Former AFL great Greg Williams has again spoken out about his belief in the connection between head trauma suffered during high contact sports and degenerative brain disease, as a recent Channel 7 interview revealed. During the interview the 1995 Carlton premiership star conceded that head trauma suffered throughout his 250-game long career that ended in 1997, has left him unable to remember not only much of the games he played in, but his honeymoon and children’s names. The Age reported that Williams is suffering mood swings, increased aggression, depression and memory loss, all of which are symptoms of the disease caused by ‘repeated blows to the head’, or Chronic Trauma Encephalopathy (CTE). CTE can only be diagnosed after death, a fact of which former NFL player Dave Duerson was aware when he requested his brain be examined for signs of CTE after his death. The examination revealed he ‘indisputably’ had CTE, as reported to ESPN.com by neuropathologist Dr Mckee of the Boston University’s Centre for the Study of Traumatic Encephalopathy. AFL journalist Mark Robinson of the Herald Sun reported that as American institutions are leading the research into high contact sports and CTE, there will be a ‘lag time’ between what is discovered overseas and what is implemented here in Australia. Ideally in sports, the rules are based upon current knowledge regarding the health and safety of players, and new findings are reflected through adjusting the rules. In 2009, Washington and 15 other US states introduced the ‘Lystedt Law’ following a case of permanent brain injuries sustained by a high school footballer from continuing to play with a concussion. The law prohibits school students suspected of sustaining a concussion from playing football or hockey on school grounds until a doctor authorises them to do so. According to The Age, Williams hopes that exposing his harrowing experience of brain damage will help to protect all football players from the same fate. Williams made reference to the football culture of his day where a player was labelled ‘a wimp’ if he didn’t continue playing after being concussed, and said that there was no proper diagnosis and subsequent treatment. He expressed concern for not only AFL players, but for suburban and country footballers for whom adequate treatment is likely to be unavailable. Meanwhile, he suggested that today’s AFL players are ‘far more dangerous’, with collisions being even ‘more intense’ than when he was playing fifteen years ago.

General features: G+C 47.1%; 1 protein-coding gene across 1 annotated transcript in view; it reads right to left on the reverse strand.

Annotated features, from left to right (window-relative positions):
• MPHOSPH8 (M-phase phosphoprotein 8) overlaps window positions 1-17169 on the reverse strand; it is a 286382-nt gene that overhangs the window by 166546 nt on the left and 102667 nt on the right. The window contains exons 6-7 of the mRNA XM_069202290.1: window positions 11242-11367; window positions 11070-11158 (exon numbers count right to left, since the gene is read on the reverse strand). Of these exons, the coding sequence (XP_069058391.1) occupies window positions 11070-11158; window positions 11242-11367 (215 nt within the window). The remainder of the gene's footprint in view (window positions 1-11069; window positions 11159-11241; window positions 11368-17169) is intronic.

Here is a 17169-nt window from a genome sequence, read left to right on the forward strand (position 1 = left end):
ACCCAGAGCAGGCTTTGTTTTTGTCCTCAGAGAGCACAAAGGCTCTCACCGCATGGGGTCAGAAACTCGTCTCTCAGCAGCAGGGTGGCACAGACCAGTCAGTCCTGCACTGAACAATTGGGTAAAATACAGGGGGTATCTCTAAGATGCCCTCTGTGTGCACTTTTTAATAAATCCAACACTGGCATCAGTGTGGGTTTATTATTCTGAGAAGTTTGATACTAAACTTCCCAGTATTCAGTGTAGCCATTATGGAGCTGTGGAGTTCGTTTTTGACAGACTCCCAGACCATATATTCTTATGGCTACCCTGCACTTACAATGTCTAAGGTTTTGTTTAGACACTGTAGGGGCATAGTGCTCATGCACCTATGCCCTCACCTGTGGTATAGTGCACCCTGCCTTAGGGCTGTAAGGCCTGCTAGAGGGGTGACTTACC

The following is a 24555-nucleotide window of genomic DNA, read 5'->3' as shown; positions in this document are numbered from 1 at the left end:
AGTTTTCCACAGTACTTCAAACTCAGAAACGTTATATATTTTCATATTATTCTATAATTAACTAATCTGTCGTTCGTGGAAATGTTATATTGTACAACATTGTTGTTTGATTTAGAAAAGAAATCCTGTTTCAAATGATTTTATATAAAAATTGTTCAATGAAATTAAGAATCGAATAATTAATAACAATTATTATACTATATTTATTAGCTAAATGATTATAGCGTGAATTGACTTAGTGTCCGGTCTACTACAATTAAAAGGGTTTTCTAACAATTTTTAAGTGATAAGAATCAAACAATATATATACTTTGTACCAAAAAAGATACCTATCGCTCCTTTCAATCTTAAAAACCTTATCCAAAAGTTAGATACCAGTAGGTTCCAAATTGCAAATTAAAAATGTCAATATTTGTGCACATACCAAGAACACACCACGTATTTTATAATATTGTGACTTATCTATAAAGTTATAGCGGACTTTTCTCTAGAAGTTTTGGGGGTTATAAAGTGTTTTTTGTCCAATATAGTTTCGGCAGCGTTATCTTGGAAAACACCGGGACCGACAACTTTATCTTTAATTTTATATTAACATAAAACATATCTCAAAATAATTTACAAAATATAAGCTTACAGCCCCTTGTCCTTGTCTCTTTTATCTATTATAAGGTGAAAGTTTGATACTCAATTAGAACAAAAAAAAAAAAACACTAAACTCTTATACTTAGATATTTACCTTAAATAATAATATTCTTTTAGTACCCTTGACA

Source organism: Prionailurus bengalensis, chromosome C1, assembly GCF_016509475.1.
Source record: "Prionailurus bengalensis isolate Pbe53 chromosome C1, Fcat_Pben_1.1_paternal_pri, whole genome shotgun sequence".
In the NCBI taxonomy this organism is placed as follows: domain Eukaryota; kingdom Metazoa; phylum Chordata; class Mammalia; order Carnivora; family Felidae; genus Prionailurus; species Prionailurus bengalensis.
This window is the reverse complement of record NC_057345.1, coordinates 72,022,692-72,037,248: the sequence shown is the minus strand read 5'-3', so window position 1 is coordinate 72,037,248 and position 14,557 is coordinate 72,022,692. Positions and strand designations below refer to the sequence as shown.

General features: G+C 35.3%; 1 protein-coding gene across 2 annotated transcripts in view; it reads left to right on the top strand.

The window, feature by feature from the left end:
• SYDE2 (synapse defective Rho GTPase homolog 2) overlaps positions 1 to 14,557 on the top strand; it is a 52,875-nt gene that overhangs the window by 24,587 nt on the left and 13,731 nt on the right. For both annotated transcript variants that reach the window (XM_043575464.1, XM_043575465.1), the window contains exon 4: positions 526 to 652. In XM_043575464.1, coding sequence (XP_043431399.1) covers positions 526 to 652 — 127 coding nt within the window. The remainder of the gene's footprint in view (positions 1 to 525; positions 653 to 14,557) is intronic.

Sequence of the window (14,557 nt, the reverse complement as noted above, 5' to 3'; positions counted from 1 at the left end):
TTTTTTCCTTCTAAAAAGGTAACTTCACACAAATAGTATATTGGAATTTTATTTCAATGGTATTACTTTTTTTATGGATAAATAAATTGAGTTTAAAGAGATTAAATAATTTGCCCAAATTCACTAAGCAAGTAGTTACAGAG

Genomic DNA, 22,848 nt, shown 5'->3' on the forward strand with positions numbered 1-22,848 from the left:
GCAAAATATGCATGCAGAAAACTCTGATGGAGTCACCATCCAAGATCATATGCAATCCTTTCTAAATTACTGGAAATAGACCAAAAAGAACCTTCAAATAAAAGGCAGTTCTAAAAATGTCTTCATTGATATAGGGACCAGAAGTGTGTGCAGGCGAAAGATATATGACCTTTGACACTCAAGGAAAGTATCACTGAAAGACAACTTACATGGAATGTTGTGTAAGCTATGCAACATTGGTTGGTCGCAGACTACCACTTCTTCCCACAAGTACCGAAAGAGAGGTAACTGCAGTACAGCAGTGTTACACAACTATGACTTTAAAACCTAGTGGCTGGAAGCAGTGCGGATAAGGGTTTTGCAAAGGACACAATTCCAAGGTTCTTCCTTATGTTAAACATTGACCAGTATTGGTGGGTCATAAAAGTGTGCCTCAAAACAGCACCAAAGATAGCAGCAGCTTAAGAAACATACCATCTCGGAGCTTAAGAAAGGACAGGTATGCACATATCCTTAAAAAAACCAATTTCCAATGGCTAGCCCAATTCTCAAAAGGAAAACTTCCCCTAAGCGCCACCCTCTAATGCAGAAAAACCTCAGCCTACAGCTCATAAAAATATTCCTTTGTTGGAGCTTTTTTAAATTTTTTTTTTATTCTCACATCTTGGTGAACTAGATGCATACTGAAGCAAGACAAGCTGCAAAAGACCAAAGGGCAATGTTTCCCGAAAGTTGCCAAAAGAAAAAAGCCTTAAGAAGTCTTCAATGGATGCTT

As CNN reported, the issue of brain damage resulting from sport has sparked another school of thought which maintains that cognitive decline in sporting stars is the result of “genetics, alcohol, drugs, stress, bad luck” and lifestyle choices. The Sydney Morning Herald reveals that President Obama spoke out on the ostensible link between brain damage and high-impact sports recently, and there is mounting evidence of an increased risk of brain injury among athletes that experience multiple hits to the head. In the lag time between findings being integrated into sports policy, it may be vital for sporting regulatory bodies to manage the risk of brain injuries through educating players on the potential dangers of returning to play after concussion.
The Brisbane Times reported that Williams expressed outrage at the AFL’s “denial that CTE exists”, and said they and the AFL Players’ Association “need to do more”. He claims he is certain that head injuries sustained during a game will lead to ‘devastating long-term’ cognitive decline and advocates up to two months off for players who have sustained a heavy concussion. Hopefully the reported hardships of sporting champions like Williams will not be in vain, and that rules and regulations are adjusted to manage and minimise the very real risk of brain damage in contact sports.